Saturday, March 03, 2007

I'm making progress in more ways than one.

The Green Tea Raglan from IK Spring 2007 is growing by leaps and bounds. I am knitting the sleeves at the same time to ensure that they are the same width, length, shape, etc. My stockinette has never looked so good. I may have to frog the front though, as it seems awfully long. I actually wouldn't mind this though, since my cast-on edges tend to look like crap, and my bind-offs look really good. I'll probably frog from the bottom up a few inches and then re-knit to get the correct shape. I'll let you know how it goes.

The scrapghan is also coming along. It's just a matter of sitting down and banging it out. I'll probably take it to Sit n Knit this week since I don't have to think about what I'm doing; I just crochet my brains out.



Get a load of this sweater - I found the pattern for free on Lion Brand! I am impressed with how un-matronly and sleek it is. The model is even cute and is wearing a neat necklace! Holy frijoles! I have several yarns that I could use from my stash to make this. My only dilemma now is to decide which would be best. I guess I'll have to make SWATCHES to find out. Blech.





The Banana refuses to poop. It's been a week. Any suggestions would be helpful. We've already tried bribery, yelling, and laxatives. The joys of parenthood.

Today is Mom's birthday. She would have turned 60. Yesterday, my father, my brother, WT, and I went to the Robert Wood Johnson Medical School in scenic Piscataway, NJ for a memorial. Liz was kind enough to pick up the Banana from school and entertain her for hours. I was immensely impressed with the memorial yesterday. It was conducted almost primarily by medical students, most of them in their first year. It began with music, a flute quartet which my mother would have loved. Students spoke, the dean of the medical school spoke, and then a young lady on piano and a young man on the cello played The Swan, part of a work by Camille St. Saens. That in and of itself was enough to push me over the edge, but then I saw my dad crying, and that was hard. It's the first I've seen him cry during this whole ordeal; Mom's sickness and death.



Then a young medical student named David got up and spoke about working in the anatomy lab, late one Saturday night. He was there by himself, and he accidentally brushed hands with his cadaver. He didn't think much of it, but then he stopped, and looked at the hand. He took the hand, her hand, in his and thought about all that that hand had done in its lifetime. He thought about her hand shaking other hands, caressing the arm of a loved one, comforting a child, clapping with happiness, preparing food, cleaning, writing. He spoke about the woman this hand belonged to, and wondered if she was a mother, a wife, a sister, a daughter. He made himself leave the clinical detachment behind and see his cadaver as a woman, a person who once was. It was one of the most touching and honest things I have ever listened to.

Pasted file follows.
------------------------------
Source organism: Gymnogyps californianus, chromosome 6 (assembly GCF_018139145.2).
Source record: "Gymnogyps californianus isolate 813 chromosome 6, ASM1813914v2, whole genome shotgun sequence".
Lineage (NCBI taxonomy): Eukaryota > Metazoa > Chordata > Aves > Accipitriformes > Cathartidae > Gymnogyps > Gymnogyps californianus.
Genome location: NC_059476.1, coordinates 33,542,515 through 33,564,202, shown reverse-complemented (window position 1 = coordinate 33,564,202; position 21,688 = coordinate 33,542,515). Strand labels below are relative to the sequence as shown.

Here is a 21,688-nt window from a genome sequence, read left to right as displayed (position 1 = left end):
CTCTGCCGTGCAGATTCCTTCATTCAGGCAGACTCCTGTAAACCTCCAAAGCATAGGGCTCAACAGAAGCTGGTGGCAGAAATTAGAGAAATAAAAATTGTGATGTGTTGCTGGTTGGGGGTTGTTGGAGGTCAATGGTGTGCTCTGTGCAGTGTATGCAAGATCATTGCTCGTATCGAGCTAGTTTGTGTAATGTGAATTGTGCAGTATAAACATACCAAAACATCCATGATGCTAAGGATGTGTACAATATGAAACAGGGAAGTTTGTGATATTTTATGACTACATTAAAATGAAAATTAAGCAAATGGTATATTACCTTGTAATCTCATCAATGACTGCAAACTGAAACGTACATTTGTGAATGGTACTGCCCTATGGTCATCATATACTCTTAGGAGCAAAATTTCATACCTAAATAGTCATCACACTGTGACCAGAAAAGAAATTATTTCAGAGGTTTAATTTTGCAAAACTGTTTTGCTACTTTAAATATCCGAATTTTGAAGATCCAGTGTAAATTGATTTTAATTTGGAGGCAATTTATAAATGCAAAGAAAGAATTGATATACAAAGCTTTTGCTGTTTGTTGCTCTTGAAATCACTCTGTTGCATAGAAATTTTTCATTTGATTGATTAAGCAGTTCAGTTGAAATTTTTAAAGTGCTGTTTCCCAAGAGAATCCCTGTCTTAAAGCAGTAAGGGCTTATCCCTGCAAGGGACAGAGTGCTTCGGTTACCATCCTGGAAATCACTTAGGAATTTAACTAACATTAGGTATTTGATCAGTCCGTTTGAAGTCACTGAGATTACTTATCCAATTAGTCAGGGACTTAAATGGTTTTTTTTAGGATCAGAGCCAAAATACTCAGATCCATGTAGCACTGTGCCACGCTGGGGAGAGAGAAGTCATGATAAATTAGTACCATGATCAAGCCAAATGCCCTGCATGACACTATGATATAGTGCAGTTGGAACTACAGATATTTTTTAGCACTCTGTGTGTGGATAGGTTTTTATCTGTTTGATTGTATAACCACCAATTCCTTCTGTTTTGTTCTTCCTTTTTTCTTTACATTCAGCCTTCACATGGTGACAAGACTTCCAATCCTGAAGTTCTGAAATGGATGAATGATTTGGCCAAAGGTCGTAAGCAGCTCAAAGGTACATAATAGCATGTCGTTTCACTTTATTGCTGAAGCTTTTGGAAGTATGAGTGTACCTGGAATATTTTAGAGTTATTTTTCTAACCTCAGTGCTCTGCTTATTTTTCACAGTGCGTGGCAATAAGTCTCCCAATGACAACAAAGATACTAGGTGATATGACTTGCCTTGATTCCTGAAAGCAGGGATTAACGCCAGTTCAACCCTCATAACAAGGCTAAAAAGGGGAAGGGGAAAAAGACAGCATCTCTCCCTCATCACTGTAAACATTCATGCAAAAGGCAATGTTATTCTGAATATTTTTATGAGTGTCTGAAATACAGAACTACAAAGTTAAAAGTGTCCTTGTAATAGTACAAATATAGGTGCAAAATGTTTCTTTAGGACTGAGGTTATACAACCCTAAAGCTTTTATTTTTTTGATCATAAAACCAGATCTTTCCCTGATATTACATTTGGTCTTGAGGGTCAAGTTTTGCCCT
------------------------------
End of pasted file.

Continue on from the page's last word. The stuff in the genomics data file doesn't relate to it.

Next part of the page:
They finished the service with a reading. Another medical student got up and read the names of all of the donors. When their name was read, if their family was present, the family stood up and received a rose from the students. Before he began, the student, whose name was George, talked about how he had stayed up until 4 a.m., reading the names of the people. He said that even if you are dead, even if you are poor, even if you are alone, the one thing everyone has is a name. It was the first time he had seen the names of the cadavers, and it struck him pretty hard. It's easy to remain detached if you don't know your cadaver's name. But with a name, they become human once again, and he realized that each one had a story, a family, friends, a life. He read them out loud, quietly, slowly, purposefully, and respectfully. It was really nice.



I miss her so much. Happy birthday Mom.


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2 Comments:

At 9:11 PM, Anonymous Anonymous said...

what a loving post; your mom would be proud to read it.

and how sensitive of the med students to realize that the lifeless form in front of them had a name and a life worth living.

your mom made her mark on this world with you and glen.

she was a cool person. I'm glad I got to meet her.

anne marie

 
At 9:48 AM, Blogger Liz K. said...

Your mom just kept teaching, even after she died. Her generous gift obviously teaches an incredible amount of anatomy, but also about compassion and caring for people, not just healing patients.

Happy birthday to your Mom, Sally. Lots of love to you.

 

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